Nothing to say and nothing to hear and nothing to see…

Which pretty much sums up where I am, blog-wise, the past couple of days. I took a little vaca from the Internet yesterday and went rock-wandering.
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I still have a pile of junk in my yard, stuff that probably isn’t going to go back into the powershed because if it only serves as a mouse toilet and I forgot it was even in there I must examine the possibility that I don’t need it after all.

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Here’s something funny, in a ‘not funny at all’ kind of way. ‘Member when you had a career, Joel? Well, this is all that’s left of it. It fits in a tchotchke bag from the 1993 Detroit auto show, and it’s covered in mouse turds. In the sad final stage of my disintegrating career, which I spent fending off homelessness by grabbing whatever freelance crumbs I could find, I lugged this thing around to a series of increasingly frustrating and humiliating interviews with people who were decorating their bicycles with neon decals while I was clawing my way out of dealership back shops. Finally I gave up and got a job in a cubicle farm until I could shake the California dust off my feet.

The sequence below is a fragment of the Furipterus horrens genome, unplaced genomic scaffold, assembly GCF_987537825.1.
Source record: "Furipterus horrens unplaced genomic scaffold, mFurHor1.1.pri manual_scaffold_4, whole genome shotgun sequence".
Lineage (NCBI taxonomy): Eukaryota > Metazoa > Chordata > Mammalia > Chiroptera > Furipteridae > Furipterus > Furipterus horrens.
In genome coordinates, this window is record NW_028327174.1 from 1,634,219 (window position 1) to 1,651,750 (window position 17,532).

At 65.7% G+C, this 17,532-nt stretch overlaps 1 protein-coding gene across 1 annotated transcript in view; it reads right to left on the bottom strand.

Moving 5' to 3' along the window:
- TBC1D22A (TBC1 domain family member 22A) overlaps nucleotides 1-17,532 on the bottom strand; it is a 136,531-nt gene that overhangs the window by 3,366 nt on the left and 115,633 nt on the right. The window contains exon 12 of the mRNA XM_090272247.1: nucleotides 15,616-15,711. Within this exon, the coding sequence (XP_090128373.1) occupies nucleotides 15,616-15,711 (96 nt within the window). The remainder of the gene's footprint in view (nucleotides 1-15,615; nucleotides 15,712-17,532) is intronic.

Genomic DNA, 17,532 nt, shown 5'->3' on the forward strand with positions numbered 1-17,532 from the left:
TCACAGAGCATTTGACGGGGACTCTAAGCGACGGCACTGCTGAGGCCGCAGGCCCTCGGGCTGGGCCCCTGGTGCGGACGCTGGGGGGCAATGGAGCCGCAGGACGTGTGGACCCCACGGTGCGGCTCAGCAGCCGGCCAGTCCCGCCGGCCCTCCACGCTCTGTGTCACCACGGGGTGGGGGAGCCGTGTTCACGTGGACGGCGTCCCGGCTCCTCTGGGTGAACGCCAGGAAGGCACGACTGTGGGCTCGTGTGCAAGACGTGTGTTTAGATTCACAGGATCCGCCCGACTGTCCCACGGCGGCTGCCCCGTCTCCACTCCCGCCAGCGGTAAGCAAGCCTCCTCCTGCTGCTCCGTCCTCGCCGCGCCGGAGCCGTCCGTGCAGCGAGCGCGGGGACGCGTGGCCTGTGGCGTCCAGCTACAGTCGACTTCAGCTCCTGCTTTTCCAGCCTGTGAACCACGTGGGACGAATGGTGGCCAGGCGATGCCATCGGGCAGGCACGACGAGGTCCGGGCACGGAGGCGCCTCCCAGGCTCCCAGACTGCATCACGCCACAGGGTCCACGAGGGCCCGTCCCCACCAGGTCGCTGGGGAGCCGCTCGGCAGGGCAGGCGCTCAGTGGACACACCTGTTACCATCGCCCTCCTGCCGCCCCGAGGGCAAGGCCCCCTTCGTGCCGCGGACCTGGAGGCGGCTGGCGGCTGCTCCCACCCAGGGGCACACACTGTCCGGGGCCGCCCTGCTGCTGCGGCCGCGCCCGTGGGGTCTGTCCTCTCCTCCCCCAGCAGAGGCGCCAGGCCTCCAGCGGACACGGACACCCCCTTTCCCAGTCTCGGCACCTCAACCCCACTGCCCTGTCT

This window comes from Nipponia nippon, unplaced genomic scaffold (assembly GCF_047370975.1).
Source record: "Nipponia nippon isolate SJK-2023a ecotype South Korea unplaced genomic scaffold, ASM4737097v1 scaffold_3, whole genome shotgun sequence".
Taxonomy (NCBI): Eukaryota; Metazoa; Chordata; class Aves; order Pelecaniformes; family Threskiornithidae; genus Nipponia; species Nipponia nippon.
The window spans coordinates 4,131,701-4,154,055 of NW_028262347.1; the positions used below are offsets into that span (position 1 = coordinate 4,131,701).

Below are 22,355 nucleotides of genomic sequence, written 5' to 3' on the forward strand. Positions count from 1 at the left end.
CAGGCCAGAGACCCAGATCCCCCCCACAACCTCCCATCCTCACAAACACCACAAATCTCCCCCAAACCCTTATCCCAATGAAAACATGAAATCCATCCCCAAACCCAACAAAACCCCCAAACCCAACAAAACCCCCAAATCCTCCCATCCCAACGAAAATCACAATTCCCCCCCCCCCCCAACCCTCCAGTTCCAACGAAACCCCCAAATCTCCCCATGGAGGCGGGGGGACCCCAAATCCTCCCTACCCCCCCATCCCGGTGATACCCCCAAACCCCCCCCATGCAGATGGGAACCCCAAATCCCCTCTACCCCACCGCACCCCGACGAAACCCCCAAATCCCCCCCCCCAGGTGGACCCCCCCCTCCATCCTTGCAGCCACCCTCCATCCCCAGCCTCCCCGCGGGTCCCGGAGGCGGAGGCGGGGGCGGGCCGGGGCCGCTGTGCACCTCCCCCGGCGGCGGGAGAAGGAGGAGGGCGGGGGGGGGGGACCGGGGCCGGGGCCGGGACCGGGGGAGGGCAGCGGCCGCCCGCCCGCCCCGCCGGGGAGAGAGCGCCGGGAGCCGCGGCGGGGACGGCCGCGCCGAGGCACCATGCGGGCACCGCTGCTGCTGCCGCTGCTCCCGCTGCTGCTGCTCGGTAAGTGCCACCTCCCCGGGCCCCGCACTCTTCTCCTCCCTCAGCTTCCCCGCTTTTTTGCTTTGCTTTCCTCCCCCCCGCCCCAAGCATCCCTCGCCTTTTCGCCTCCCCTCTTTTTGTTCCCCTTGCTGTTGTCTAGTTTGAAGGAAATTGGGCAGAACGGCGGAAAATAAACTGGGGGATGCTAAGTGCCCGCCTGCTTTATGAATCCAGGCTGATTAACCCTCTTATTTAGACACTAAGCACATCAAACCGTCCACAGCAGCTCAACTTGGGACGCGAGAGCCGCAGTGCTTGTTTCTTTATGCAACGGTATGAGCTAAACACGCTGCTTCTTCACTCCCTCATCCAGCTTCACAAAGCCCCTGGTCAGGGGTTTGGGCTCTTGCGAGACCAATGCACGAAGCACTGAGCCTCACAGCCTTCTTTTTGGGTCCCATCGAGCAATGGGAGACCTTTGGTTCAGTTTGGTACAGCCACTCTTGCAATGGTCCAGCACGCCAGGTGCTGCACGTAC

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The highlights of my professional life make a paltry pile I should have pitched out long ago. Once upon a time I was very proud of some of these, each the work of months and in one case years. Now I can barely recall the circumstances. And I can barely believe I really put so much of myself into something so ephemeral and so unrewarding. Now these are bound for a landfill, which is where I should have consigned them a decade ago.